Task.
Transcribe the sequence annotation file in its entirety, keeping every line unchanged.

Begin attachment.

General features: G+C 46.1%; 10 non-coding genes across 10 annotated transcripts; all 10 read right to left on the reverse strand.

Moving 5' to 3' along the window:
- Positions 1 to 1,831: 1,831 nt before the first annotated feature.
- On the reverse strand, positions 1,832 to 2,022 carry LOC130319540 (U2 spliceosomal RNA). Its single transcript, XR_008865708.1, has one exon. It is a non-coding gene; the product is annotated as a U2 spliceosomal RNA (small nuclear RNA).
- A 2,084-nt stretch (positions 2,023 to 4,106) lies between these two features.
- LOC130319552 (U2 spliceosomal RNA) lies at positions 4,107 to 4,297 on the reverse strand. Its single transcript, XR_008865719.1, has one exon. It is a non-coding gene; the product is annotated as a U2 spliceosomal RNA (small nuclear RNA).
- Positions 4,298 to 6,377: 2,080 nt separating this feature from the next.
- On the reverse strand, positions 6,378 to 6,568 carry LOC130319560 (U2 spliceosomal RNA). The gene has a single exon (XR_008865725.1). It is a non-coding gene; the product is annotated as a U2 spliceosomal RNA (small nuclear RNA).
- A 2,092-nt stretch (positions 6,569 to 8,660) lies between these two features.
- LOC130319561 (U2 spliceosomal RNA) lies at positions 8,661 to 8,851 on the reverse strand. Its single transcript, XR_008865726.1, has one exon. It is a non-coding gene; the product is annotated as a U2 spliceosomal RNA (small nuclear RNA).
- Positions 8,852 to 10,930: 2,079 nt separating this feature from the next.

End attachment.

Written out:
General features: G+C 46.1%; 10 non-coding genes across 10 annotated transcripts; all 10 read right to left on the reverse strand.

Moving 5' to 3' along the window:
- Positions 1 to 1,831: 1,831 nt before the first annotated feature.
- On the reverse strand, positions 1,832 to 2,022 carry LOC130319540 (U2 spliceosomal RNA). Its single transcript, XR_008865708.1, has one exon. It is a non-coding gene; the product is annotated as a U2 spliceosomal RNA (small nuclear RNA).
- A 2,084-nt stretch (positions 2,023 to 4,106) lies between these two features.
- LOC130319552 (U2 spliceosomal RNA) lies at positions 4,107 to 4,297 on the reverse strand. Its single transcript, XR_008865719.1, has one exon. It is a non-coding gene; the product is annotated as a U2 spliceosomal RNA (small nuclear RNA).
- Positions 4,298 to 6,377: 2,080 nt separating this feature from the next.
- On the reverse strand, positions 6,378 to 6,568 carry LOC130319560 (U2 spliceosomal RNA). The gene has a single exon (XR_008865725.1). It is a non-coding gene; the product is annotated as a U2 spliceosomal RNA (small nuclear RNA).
- A 2,092-nt stretch (positions 6,569 to 8,660) lies between these two features.
- LOC130319561 (U2 spliceosomal RNA) lies at positions 8,661 to 8,851 on the reverse strand. Its single transcript, XR_008865726.1, has one exon. It is a non-coding gene; the product is annotated as a U2 spliceosomal RNA (small nuclear RNA).
- Positions 8,852 to 10,930: 2,079 nt separating this feature from the next.